Linux 5.1 Picking Up Option To Lockdown All But Internal USB Devices
Written by Michael Larabel in Linux Kernel on 24 February 2019 at 07:39 AM EST. 13 Comments
LINUX KERNEL --
A change for Google's Chrome OS is working its way into the upstream Linux 5.1 codebase that adds a new mode to the kernel's USB authorization mechanism. This opt-in change will allow users/administrators to only authorize internal USB devices by default.

The Linux kernel's USB authorization code has already allowed the explicit authorization of all or none devices, should you want user-space to manage to what USB devices can interface with the system. The out-of-the-box behavior has been (and remains) authorizing all wired USB devices but wireless USB devices are de-authorized by default.

The new option coming with Linux 5.1 allows for only authorizing devices if connected to an internal USB port while any external USB devices would be denied. This mode makes sense for locked down devices where there may be some internal components operating off USB and thus desiring them to be authorized and immediately available but not for any non-hard-wired, externally connected devices.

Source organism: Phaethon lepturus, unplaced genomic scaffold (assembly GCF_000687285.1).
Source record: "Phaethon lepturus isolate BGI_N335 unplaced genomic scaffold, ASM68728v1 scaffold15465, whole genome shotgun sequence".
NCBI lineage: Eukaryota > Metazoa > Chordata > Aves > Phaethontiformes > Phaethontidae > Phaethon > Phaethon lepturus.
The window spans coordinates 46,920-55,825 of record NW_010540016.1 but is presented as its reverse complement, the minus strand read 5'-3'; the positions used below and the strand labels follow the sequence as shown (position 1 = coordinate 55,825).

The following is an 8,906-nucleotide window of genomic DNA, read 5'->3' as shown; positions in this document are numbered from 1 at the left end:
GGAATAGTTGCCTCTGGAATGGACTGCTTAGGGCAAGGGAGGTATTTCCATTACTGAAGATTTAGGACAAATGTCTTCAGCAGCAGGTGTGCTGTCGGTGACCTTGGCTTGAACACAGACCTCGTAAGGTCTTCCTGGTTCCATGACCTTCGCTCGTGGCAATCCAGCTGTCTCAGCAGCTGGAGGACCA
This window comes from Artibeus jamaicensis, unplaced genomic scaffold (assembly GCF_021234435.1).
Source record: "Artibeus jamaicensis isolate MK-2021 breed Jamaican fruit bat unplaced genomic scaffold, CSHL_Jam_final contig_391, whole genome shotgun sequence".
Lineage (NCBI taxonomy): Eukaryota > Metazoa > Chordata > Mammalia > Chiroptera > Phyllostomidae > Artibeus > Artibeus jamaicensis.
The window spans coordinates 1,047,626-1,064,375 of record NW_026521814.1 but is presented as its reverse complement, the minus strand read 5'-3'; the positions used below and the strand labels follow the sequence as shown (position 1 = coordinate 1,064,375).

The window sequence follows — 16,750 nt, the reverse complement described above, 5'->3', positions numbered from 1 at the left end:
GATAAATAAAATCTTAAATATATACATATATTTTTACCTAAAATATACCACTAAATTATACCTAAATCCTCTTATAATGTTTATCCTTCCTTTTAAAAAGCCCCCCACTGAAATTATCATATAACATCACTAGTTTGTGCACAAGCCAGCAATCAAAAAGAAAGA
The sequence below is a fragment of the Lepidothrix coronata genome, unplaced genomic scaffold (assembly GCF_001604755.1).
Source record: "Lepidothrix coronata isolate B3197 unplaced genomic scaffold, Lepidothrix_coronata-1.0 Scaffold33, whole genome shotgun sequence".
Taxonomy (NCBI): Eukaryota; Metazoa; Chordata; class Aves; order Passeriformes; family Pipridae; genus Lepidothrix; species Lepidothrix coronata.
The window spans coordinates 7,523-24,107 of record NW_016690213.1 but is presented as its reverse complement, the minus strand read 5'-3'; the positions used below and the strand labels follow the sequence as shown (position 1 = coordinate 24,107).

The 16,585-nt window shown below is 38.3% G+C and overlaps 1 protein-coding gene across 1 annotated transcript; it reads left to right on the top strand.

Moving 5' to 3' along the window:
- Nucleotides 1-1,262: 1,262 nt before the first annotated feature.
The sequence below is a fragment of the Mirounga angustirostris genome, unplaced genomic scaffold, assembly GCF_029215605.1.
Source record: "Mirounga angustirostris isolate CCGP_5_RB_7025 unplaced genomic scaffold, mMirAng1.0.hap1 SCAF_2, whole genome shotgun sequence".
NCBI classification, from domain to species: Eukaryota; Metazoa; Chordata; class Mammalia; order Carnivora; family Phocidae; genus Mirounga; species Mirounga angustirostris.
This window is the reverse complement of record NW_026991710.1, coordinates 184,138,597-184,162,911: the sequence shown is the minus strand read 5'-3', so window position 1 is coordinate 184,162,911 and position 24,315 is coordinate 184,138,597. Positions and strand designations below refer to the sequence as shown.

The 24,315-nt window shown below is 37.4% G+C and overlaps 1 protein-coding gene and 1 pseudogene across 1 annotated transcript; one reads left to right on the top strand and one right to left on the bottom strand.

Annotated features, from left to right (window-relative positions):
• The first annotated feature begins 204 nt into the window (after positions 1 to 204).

Those desiring such behavior, as of Linux 5.1+ the usbcore.authorized_default=2 option can be used for enabling this only-authorize-internal-USB-devices-by-default mode. Google is using this functionality on Chrome OS for only enabling internal USB devices up until its user-space is going where it's running USBguard to control USB device access and try to fend off any rogue devices.

As part of the USB authorization framework, the per-device authorization state can be controlled by those with administrator privileges via sysfs or indirectly various user-space utilities like USBguard.

This new USB authorization mode is queued in usb-next ahead of Linux 5.1.
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Michael Larabel is the principal author of Phoronix.com and founded the site in 2004 with a focus on enriching the Linux hardware experience. Michael has written more than 10,000 articles covering the state of Linux hardware support, Linux performance, graphics drivers, and other topics. Michael is also the lead developer of the Phoronix Test Suite, Phoromatic, and OpenBenchmarking.org automated benchmarking software. He can be followed via Twitter or contacted via MichaelLarabel.com.

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